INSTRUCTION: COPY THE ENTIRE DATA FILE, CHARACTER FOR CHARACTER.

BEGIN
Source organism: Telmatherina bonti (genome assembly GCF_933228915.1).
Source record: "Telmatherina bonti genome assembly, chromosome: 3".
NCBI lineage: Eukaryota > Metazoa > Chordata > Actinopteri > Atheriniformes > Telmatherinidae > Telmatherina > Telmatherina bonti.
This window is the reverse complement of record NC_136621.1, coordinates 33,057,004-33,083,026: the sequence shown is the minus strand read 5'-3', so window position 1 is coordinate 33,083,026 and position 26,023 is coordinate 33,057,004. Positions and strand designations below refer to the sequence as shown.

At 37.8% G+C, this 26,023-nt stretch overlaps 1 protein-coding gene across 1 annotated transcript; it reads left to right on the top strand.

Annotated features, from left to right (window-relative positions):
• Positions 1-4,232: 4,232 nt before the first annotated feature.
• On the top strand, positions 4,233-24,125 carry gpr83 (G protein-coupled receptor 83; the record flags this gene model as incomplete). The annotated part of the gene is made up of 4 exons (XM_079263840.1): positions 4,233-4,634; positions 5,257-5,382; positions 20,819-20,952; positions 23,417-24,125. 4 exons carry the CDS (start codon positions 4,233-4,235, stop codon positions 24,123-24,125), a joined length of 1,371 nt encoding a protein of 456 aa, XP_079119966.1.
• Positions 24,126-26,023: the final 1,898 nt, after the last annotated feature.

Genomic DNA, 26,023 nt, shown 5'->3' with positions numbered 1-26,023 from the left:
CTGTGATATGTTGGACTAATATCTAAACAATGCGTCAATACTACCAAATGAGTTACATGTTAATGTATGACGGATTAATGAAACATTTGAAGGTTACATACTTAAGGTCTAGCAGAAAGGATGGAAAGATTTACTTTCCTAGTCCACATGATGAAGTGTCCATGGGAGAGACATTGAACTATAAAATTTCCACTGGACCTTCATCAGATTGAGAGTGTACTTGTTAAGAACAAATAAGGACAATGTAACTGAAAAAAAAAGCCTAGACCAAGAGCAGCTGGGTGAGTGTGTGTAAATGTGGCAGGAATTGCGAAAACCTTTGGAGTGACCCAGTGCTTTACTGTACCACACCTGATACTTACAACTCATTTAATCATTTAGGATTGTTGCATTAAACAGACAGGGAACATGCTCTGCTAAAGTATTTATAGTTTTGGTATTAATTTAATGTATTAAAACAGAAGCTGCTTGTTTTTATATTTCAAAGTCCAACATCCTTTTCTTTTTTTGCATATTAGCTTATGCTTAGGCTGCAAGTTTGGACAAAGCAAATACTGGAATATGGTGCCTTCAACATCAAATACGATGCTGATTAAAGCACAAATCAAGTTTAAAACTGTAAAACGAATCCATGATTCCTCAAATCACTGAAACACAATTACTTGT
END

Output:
Source organism: Telmatherina bonti (genome assembly GCF_933228915.1).
Source record: "Telmatherina bonti genome assembly, chromosome: 3".
NCBI lineage: Eukaryota > Metazoa > Chordata > Actinopteri > Atheriniformes > Telmatherinidae > Telmatherina > Telmatherina bonti.
This window is the reverse complement of record NC_136621.1, coordinates 33,057,004-33,083,026: the sequence shown is the minus strand read 5'-3', so window position 1 is coordinate 33,083,026 and position 26,023 is coordinate 33,057,004. Positions and strand designations below refer to the sequence as shown.

At 37.8% G+C, this 26,023-nt stretch overlaps 1 protein-coding gene across 1 annotated transcript; it reads left to right on the top strand.

Annotated features, from left to right (window-relative positions):
• Positions 1-4,232: 4,232 nt before the first annotated feature.
• On the top strand, positions 4,233-24,125 carry gpr83 (G protein-coupled receptor 83; the record flags this gene model as incomplete). The annotated part of the gene is made up of 4 exons (XM_079263840.1): positions 4,233-4,634; positions 5,257-5,382; positions 20,819-20,952; positions 23,417-24,125. 4 exons carry the CDS (start codon positions 4,233-4,235, stop codon positions 24,123-24,125), a joined length of 1,371 nt encoding a protein of 456 aa, XP_079119966.1.
• Positions 24,126-26,023: the final 1,898 nt, after the last annotated feature.

Genomic DNA, 26,023 nt, shown 5'->3' with positions numbered 1-26,023 from the left:
CTGTGATATGTTGGACTAATATCTAAACAATGCGTCAATACTACCAAATGAGTTACATGTTAATGTATGACGGATTAATGAAACATTTGAAGGTTACATACTTAAGGTCTAGCAGAAAGGATGGAAAGATTTACTTTCCTAGTCCACATGATGAAGTGTCCATGGGAGAGACATTGAACTATAAAATTTCCACTGGACCTTCATCAGATTGAGAGTGTACTTGTTAAGAACAAATAAGGACAATGTAACTGAAAAAAAAAGCCTAGACCAAGAGCAGCTGGGTGAGTGTGTGTAAATGTGGCAGGAATTGCGAAAACCTTTGGAGTGACCCAGTGCTTTACTGTACCACACCTGATACTTACAACTCATTTAATCATTTAGGATTGTTGCATTAAACAGACAGGGAACATGCTCTGCTAAAGTATTTATAGTTTTGGTATTAATTTAATGTATTAAAACAGAAGCTGCTTGTTTTTATATTTCAAAGTCCAACATCCTTTTCTTTTTTTGCATATTAGCTTATGCTTAGGCTGCAAGTTTGGACAAAGCAAATACTGGAATATGGTGCCTTCAACATCAAATACGATGCTGATTAAAGCACAAATCAAGTTTAAAACTGTAAAACGAATCCATGATTCCTCAAATCACTGAAACACAATTACTTGT